Personalized Pricing and Quality Differentiation
New York University - Leonard N. Stern School of Business
University of California, Irvine - Information Systems Area
University of Michigan at Ann Arbor - Stephen M. Ross School of Business
Carnegie Mellon University - David A. Tepper School of Business
Carnegie Mellon U, GSIA Working Paper No. 2002-E7
We develop an analytical framework to investigate the competitive implications of personalized pricing technologies (PP). These technologies enable first-degree price discrimination: firms charge different prices to different consumers, based on their willingness to pay. We first show that, even though a monopolist makes a higher profit with PP, its optimal quality is the same with or without PP. Next, we show that in a duopoly setting, personalized pricing adds value only if it is associated with product differentiation. We then consider a model of vertical product differentiation, and show how personalized pricing on the Internet affects firms' choices of quality differentiation in a competitive scenario. There are two equilibria. We find that, when the PP firm has a high quality both firms raise their qualities, relative to the uniform pricing case. Conversely, when the PP firm has low quality, both firms lower their qualities. While it is optimal for the firm adopting PP to increase product differentiation, the non-PP firm seeks to reduce differentiation by moving in closer in the quality space. Our model also points out firms' optimal pricing strategies with PP, which may be non-monotonic in consumer valuations. Depending on the convexity of the marginal cost function, we outline the incentives of firms to deploy such technologies. Our model shows it is an optimal strategy for the low quality firm to adopt PP, if the other firm does not. Regardless of whether the low quality firm has PP, the high quality firm should adopt PP only if the cost function is not too convex. Next, if both firms acquire PP, then both firms earn lower profits than in the case where neither firm has PP. Essentially, they are trapped in a prisoner's dilemma. Finally, we show that, consumer surplus is highest when both firms adopt PP. Thus, despite the threat of first degree price discrimination, personalized pricing with competing firms can lead to an overall increase in consumer welfare.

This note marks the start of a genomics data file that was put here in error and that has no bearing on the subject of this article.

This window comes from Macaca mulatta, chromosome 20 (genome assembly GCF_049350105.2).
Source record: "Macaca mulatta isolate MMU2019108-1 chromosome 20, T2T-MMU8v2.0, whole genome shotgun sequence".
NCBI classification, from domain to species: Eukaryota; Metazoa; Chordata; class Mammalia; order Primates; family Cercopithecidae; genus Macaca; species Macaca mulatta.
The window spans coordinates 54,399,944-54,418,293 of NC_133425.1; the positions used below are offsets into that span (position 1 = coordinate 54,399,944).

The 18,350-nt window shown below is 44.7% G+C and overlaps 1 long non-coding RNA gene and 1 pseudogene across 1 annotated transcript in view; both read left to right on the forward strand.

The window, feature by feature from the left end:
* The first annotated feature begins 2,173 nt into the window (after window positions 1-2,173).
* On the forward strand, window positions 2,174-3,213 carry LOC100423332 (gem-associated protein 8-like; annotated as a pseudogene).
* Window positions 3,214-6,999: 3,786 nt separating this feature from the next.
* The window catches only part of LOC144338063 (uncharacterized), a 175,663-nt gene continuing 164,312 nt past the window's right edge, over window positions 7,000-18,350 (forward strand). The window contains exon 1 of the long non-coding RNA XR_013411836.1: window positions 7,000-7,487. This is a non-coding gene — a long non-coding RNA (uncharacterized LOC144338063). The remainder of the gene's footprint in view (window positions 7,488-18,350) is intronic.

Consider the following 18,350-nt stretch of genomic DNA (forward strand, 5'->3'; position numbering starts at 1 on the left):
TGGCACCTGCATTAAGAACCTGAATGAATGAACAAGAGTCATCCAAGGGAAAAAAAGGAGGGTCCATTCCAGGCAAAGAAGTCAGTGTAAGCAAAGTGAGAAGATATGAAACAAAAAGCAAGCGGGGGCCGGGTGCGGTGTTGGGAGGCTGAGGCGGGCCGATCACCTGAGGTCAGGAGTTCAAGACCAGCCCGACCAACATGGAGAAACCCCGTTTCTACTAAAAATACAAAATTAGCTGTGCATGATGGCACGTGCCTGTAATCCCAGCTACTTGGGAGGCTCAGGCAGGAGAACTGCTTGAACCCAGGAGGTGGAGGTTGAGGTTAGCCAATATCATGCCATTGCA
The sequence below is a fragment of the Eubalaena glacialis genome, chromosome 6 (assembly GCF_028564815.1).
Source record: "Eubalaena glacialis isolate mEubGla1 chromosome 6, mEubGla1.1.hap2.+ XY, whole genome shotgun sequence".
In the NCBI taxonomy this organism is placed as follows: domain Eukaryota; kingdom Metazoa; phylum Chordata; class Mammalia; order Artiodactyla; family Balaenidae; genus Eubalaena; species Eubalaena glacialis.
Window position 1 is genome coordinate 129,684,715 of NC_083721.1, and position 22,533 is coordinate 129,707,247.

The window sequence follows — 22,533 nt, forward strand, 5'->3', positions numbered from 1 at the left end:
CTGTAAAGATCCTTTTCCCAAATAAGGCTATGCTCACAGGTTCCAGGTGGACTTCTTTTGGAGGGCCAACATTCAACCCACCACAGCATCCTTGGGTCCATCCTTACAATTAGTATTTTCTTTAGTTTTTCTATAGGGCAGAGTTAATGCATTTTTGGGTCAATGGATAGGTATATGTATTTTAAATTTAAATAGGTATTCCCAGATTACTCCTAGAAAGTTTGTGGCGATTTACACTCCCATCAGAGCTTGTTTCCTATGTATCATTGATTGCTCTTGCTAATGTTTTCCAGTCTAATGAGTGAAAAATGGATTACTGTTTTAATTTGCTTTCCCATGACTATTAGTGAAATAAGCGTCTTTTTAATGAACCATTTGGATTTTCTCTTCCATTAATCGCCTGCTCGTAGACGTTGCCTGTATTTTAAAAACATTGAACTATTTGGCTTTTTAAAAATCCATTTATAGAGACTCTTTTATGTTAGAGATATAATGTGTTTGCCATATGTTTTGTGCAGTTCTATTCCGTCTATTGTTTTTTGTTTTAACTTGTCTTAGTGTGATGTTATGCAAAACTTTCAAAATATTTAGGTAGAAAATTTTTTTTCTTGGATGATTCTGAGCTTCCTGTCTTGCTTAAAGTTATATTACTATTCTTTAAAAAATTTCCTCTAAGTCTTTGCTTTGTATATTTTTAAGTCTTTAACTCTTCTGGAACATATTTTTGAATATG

Number of Pages in PDF File: 39
Keywords: Personalized Pricing, Product Differentiation, Price Competition, Electronic Commerce
JEL Classification: L11, L13, D40working papers series
Date posted: June 12, 2002
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